Green tea is also packed with physical benefits and is well worth including in your diet. Here are some of the most common healthy side-effects of green tea.
This beverage is known to be an effective anti-inflammatory (7).
Tea contains natural chemicals called polyphenols, which are great at reducing the number of free radicals in the body (8). This helps significantly reduce pain, swelling, and damage in cells.
It’s versatile for this purpose too. Drinking the tea can help bolster the immune system by reducing inflammation, and the teabags can also be applied to the skin to minimize topical pain, infection, swelling, or tenderness.
Lower Risk of Heart Disease
The culprit in many cardiovascular disease cases is LDL cholesterol and triglycerides. Green tea helps to lower both of these in the body, so consuming it regularly can reduce the risk of heart disease and stroke (9).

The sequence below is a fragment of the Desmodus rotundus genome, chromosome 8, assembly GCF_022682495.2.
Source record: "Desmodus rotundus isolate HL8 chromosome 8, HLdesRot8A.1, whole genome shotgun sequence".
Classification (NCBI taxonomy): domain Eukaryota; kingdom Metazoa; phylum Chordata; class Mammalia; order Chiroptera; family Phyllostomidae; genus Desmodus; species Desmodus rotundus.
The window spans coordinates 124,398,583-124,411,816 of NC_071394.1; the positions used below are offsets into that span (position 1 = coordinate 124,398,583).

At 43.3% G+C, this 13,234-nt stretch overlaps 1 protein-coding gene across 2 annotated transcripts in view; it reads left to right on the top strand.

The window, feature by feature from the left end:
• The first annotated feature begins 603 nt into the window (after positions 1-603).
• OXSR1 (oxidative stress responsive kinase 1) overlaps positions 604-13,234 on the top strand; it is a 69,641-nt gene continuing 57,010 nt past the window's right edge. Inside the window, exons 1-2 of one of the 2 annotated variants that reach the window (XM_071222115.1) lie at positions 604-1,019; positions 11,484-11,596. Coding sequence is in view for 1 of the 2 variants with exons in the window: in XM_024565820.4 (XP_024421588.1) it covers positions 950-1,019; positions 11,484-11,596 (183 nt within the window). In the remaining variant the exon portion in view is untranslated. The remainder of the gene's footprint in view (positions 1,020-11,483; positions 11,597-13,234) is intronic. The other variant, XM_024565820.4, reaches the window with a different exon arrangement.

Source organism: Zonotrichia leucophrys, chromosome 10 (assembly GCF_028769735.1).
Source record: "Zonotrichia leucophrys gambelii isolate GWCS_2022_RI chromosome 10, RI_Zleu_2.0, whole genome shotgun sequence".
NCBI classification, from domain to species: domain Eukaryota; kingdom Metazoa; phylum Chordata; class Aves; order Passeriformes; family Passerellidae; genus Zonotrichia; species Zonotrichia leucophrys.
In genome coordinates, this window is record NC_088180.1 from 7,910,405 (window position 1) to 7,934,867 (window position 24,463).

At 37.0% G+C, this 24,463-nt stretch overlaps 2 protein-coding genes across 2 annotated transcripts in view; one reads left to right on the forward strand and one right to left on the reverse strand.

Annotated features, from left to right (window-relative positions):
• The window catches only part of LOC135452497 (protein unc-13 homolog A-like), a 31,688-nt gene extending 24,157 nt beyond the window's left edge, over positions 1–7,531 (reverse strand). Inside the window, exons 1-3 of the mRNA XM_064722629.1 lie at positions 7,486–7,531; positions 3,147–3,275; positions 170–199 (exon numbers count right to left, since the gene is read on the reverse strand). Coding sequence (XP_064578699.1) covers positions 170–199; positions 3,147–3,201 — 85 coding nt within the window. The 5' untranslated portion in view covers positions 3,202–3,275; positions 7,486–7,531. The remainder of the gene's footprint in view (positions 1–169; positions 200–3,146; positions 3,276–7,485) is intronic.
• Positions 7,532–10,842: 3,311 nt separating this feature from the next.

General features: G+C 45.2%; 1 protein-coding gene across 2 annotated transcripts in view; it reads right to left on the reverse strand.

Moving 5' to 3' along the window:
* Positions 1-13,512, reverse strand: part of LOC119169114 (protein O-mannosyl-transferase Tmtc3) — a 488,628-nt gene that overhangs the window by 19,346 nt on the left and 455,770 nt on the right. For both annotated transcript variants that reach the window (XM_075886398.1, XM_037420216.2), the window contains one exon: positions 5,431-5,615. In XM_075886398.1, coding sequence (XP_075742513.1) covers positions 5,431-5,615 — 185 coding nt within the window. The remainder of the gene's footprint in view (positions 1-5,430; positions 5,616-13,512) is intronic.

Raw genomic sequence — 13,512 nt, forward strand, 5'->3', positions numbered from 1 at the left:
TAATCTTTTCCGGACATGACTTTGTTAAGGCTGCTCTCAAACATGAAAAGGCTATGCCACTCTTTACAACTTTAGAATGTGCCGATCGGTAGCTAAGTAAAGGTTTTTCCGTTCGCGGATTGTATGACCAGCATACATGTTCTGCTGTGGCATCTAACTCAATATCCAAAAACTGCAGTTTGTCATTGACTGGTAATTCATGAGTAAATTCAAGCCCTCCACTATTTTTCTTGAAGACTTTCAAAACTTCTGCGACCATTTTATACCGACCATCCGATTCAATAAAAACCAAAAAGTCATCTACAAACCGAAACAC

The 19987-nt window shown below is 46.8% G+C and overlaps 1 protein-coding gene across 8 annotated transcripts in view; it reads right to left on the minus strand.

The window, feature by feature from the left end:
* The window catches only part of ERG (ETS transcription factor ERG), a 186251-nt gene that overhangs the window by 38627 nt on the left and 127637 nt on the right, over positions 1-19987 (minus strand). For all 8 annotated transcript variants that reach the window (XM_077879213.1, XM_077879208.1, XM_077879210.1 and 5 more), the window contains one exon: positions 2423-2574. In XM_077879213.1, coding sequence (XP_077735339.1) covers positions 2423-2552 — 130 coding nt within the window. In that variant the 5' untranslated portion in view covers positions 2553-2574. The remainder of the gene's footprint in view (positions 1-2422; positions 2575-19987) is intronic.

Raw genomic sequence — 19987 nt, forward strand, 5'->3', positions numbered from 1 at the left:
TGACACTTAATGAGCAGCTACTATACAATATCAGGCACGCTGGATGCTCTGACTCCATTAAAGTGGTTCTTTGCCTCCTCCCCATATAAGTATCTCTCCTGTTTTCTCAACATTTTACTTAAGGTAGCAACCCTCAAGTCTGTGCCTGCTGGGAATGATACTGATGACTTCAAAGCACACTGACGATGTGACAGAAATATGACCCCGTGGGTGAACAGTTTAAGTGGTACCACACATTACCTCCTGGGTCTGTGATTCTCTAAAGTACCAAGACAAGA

The prominent component in green tea, catechins, have a multitude of fantastic properties, including anti-inflammatory, antioxidative, anti-hypertensive, and anti-thrombogenic (10).
This combo of effects can be highly effective at lowering risks when it comes to cardiovascular problems.
Improves Skin Health
Green tea is one of the latest, greatest ingredients in skincare products (11). It’s not without reason, though.
Its ability to neutralize free radicals can have noteworthy effects on skin health (12).
Using a product infused with the tea or simply a teabag can have anti-aging, wound healing, and rash-relieving results.
Mental Benefits of Coffee